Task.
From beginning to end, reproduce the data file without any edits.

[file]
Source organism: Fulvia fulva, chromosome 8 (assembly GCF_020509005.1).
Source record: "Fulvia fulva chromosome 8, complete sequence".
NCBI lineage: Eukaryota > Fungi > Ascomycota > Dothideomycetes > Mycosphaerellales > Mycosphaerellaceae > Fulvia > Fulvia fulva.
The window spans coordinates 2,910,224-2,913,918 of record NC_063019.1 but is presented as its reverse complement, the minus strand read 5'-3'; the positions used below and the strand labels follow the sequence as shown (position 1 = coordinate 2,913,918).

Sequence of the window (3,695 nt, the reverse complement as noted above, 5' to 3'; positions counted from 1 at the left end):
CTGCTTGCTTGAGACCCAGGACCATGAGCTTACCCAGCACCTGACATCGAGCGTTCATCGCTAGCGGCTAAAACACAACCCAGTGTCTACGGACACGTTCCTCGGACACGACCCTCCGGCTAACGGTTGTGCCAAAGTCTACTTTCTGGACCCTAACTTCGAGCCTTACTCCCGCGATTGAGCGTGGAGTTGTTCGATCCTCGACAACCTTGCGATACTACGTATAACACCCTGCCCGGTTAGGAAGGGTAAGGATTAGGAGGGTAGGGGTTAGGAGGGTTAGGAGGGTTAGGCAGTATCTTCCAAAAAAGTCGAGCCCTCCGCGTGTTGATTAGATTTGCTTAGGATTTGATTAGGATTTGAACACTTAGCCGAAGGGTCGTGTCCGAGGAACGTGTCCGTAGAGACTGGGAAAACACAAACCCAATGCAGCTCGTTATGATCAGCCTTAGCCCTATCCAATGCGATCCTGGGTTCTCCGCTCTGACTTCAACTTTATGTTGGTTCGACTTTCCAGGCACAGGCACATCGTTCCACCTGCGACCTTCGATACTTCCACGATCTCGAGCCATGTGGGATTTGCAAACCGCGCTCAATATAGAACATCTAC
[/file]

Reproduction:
Source organism: Fulvia fulva, chromosome 8 (assembly GCF_020509005.1).
Source record: "Fulvia fulva chromosome 8, complete sequence".
NCBI lineage: Eukaryota > Fungi > Ascomycota > Dothideomycetes > Mycosphaerellales > Mycosphaerellaceae > Fulvia > Fulvia fulva.
The window spans coordinates 2,910,224-2,913,918 of record NC_063019.1 but is presented as its reverse complement, the minus strand read 5'-3'; the positions used below and the strand labels follow the sequence as shown (position 1 = coordinate 2,913,918).

Sequence of the window (3,695 nt, the reverse complement as noted above, 5' to 3'; positions counted from 1 at the left end):
CTGCTTGCTTGAGACCCAGGACCATGAGCTTACCCAGCACCTGACATCGAGCGTTCATCGCTAGCGGCTAAAACACAACCCAGTGTCTACGGACACGTTCCTCGGACACGACCCTCCGGCTAACGGTTGTGCCAAAGTCTACTTTCTGGACCCTAACTTCGAGCCTTACTCCCGCGATTGAGCGTGGAGTTGTTCGATCCTCGACAACCTTGCGATACTACGTATAACACCCTGCCCGGTTAGGAAGGGTAAGGATTAGGAGGGTAGGGGTTAGGAGGGTTAGGAGGGTTAGGCAGTATCTTCCAAAAAAGTCGAGCCCTCCGCGTGTTGATTAGATTTGCTTAGGATTTGATTAGGATTTGAACACTTAGCCGAAGGGTCGTGTCCGAGGAACGTGTCCGTAGAGACTGGGAAAACACAAACCCAATGCAGCTCGTTATGATCAGCCTTAGCCCTATCCAATGCGATCCTGGGTTCTCCGCTCTGACTTCAACTTTATGTTGGTTCGACTTTCCAGGCACAGGCACATCGTTCCACCTGCGACCTTCGATACTTCCACGATCTCGAGCCATGTGGGATTTGCAAACCGCGCTCAATATAGAACATCTAC